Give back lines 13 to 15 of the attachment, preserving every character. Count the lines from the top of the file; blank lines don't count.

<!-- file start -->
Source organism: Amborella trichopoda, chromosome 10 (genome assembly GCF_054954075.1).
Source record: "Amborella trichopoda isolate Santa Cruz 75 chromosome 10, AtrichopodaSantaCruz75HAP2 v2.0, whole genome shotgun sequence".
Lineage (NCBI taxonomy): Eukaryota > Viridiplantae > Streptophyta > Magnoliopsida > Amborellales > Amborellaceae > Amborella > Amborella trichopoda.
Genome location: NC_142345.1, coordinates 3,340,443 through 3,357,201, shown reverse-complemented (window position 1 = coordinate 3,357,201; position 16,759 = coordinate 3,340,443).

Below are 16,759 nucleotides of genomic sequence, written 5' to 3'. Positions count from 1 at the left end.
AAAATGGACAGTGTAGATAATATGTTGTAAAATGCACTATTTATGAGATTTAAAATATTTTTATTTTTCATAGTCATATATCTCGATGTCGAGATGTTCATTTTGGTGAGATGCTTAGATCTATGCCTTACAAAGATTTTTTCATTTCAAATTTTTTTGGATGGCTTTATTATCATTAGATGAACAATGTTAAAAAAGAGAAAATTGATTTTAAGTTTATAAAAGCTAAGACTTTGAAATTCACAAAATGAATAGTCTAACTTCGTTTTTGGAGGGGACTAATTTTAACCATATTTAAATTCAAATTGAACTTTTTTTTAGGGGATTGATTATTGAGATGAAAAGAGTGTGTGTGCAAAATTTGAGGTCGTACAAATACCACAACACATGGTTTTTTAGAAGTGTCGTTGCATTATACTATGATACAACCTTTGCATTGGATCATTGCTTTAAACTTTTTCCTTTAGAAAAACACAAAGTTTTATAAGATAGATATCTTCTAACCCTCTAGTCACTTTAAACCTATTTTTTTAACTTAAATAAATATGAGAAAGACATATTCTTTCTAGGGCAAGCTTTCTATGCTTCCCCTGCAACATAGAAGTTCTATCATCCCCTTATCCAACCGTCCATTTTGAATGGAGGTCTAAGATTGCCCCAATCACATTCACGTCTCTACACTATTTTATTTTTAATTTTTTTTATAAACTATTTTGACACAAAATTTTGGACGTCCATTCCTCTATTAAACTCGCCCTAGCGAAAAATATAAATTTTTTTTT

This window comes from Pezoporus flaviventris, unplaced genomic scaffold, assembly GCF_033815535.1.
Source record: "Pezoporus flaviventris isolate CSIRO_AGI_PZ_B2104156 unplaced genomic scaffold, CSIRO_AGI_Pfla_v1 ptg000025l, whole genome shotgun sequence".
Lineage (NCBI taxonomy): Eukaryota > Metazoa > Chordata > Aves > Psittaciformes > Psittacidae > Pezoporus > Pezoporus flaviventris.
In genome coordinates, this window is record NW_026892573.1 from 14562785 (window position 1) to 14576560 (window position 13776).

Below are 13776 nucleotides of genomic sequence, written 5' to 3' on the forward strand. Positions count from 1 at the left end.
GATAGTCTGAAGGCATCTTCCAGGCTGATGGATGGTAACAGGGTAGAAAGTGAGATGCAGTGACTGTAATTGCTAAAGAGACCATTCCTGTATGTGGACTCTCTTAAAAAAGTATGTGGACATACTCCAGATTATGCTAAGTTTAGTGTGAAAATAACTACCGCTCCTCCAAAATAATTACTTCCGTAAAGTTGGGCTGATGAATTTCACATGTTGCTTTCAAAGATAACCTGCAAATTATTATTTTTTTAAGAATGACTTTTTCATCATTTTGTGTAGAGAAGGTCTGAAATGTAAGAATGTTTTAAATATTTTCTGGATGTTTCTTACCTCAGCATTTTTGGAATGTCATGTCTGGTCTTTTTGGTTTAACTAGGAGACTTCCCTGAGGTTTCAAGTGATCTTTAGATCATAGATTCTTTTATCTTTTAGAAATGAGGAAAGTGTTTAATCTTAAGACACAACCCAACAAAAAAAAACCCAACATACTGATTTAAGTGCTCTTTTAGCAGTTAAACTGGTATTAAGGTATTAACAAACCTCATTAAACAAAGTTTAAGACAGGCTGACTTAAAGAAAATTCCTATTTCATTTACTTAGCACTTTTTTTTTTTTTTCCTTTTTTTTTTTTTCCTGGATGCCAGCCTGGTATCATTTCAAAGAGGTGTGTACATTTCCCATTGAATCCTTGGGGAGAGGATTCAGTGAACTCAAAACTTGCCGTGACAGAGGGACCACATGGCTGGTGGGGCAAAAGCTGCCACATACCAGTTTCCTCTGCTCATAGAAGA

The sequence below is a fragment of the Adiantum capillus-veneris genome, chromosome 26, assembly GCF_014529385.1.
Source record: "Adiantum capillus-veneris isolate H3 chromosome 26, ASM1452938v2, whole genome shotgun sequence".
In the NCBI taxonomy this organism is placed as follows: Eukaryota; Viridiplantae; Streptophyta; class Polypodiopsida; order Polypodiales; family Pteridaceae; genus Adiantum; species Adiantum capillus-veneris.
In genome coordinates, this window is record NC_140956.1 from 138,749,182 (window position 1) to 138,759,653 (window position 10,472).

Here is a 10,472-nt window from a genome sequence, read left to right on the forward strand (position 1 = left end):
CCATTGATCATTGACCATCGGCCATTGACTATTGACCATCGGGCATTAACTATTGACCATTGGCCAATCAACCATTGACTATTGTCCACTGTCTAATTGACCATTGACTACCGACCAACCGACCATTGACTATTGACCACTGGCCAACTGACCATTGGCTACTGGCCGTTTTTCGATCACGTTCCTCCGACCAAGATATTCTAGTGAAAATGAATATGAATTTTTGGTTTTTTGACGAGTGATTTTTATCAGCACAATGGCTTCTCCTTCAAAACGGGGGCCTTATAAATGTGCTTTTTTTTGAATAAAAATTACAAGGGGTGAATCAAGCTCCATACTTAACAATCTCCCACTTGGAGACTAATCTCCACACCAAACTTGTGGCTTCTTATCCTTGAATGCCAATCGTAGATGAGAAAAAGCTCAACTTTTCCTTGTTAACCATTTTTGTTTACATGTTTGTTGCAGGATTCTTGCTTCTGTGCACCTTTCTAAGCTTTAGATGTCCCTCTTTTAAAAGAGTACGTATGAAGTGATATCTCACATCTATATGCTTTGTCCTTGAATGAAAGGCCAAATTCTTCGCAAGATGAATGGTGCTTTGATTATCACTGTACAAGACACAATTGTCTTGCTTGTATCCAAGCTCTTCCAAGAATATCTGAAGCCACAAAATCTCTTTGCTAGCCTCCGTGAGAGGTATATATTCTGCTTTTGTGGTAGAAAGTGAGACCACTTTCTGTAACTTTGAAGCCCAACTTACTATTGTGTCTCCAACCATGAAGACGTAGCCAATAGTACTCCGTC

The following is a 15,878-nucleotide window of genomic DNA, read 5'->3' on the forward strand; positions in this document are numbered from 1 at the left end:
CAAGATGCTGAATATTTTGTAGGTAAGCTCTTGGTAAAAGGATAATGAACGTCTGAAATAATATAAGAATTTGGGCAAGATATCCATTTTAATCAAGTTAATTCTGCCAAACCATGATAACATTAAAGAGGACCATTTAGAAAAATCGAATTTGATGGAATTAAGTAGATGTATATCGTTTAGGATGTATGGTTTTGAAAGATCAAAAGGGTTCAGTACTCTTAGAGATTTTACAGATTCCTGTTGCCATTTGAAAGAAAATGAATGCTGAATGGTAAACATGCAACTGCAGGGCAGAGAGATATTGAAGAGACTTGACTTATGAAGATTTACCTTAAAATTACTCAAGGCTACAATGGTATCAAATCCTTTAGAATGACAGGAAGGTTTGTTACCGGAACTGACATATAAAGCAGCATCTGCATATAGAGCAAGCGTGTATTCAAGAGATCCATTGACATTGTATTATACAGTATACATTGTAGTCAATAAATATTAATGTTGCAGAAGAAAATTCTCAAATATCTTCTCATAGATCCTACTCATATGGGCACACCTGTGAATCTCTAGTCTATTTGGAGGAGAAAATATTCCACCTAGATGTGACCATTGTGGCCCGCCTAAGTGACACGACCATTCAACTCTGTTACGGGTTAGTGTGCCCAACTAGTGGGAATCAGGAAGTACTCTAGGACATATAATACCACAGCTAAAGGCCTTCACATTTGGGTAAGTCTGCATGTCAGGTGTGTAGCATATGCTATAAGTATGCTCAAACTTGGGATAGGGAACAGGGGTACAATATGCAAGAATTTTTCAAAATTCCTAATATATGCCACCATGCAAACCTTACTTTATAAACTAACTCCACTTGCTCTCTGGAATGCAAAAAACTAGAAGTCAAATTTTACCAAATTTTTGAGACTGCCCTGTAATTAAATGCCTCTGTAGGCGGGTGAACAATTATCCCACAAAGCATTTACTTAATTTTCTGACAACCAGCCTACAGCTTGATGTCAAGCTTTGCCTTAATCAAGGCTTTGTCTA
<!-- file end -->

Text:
The sequence below is a fragment of the Adiantum capillus-veneris genome, chromosome 26, assembly GCF_014529385.1.
Source record: "Adiantum capillus-veneris isolate H3 chromosome 26, ASM1452938v2, whole genome shotgun sequence".
In the NCBI taxonomy this organism is placed as follows: Eukaryota; Viridiplantae; Streptophyta; class Polypodiopsida; order Polypodiales; family Pteridaceae; genus Adiantum; species Adiantum capillus-veneris.